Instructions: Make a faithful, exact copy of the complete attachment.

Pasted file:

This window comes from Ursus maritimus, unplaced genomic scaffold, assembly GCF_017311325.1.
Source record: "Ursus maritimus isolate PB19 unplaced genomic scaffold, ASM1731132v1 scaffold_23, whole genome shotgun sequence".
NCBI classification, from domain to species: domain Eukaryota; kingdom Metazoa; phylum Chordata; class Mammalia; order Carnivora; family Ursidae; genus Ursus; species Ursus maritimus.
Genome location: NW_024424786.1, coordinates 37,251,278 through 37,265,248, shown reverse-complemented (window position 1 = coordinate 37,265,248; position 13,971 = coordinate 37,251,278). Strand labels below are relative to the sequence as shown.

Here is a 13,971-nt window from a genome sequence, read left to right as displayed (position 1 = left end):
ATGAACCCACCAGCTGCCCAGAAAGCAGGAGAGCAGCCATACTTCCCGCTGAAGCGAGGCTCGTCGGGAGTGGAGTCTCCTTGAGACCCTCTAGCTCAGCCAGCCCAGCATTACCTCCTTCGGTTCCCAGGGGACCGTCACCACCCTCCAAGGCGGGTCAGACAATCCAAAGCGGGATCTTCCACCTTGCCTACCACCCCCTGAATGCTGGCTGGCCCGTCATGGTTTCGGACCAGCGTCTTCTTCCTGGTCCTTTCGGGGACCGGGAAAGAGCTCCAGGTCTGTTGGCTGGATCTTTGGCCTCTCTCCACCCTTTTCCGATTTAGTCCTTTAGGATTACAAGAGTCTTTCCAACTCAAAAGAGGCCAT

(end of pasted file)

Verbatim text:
This window comes from Ursus maritimus, unplaced genomic scaffold, assembly GCF_017311325.1.
Source record: "Ursus maritimus isolate PB19 unplaced genomic scaffold, ASM1731132v1 scaffold_23, whole genome shotgun sequence".
NCBI classification, from domain to species: domain Eukaryota; kingdom Metazoa; phylum Chordata; class Mammalia; order Carnivora; family Ursidae; genus Ursus; species Ursus maritimus.
Genome location: NW_024424786.1, coordinates 37,251,278 through 37,265,248, shown reverse-complemented (window position 1 = coordinate 37,265,248; position 13,971 = coordinate 37,251,278). Strand labels below are relative to the sequence as shown.

Here is a 13,971-nt window from a genome sequence, read left to right as displayed (position 1 = left end):
ATGAACCCACCAGCTGCCCAGAAAGCAGGAGAGCAGCCATACTTCCCGCTGAAGCGAGGCTCGTCGGGAGTGGAGTCTCCTTGAGACCCTCTAGCTCAGCCAGCCCAGCATTACCTCCTTCGGTTCCCAGGGGACCGTCACCACCCTCCAAGGCGGGTCAGACAATCCAAAGCGGGATCTTCCACCTTGCCTACCACCCCCTGAATGCTGGCTGGCCCGTCATGGTTTCGGACCAGCGTCTTCTTCCTGGTCCTTTCGGGGACCGGGAAAGAGCTCCAGGTCTGTTGGCTGGATCTTTGGCCTCTCTCCACCCTTTTCCGATTTAGTCCTTTAGGATTACAAGAGTCTTTCCAACTCAAAAGAGGCCAT